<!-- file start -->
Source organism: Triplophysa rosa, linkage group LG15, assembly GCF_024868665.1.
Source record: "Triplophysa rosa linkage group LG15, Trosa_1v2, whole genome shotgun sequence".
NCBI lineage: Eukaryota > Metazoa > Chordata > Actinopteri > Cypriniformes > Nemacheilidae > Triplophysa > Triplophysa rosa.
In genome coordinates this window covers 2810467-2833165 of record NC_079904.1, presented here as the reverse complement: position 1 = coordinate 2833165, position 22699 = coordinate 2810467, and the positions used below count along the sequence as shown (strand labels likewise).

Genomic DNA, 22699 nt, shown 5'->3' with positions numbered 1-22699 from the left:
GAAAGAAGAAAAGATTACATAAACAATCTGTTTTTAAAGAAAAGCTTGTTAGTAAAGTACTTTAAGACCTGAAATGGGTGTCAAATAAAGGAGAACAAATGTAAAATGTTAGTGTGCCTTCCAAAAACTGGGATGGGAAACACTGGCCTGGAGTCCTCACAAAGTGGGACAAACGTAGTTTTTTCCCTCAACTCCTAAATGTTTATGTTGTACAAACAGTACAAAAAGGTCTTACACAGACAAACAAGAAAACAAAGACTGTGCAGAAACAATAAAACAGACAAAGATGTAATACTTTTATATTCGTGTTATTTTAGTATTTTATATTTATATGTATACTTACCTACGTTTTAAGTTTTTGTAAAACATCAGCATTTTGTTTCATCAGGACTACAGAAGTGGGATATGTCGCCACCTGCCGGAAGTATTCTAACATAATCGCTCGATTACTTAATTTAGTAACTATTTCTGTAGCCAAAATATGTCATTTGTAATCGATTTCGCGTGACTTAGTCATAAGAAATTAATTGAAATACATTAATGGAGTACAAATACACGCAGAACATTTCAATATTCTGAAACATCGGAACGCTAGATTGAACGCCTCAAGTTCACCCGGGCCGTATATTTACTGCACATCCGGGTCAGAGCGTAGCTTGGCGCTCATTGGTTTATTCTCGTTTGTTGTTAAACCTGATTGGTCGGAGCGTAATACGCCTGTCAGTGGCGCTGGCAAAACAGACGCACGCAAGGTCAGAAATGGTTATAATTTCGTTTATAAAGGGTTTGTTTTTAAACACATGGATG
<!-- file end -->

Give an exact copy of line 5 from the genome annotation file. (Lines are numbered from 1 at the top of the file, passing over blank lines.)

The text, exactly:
Genomic DNA, 22699 nt, shown 5'->3' with positions numbered 1-22699 from the left: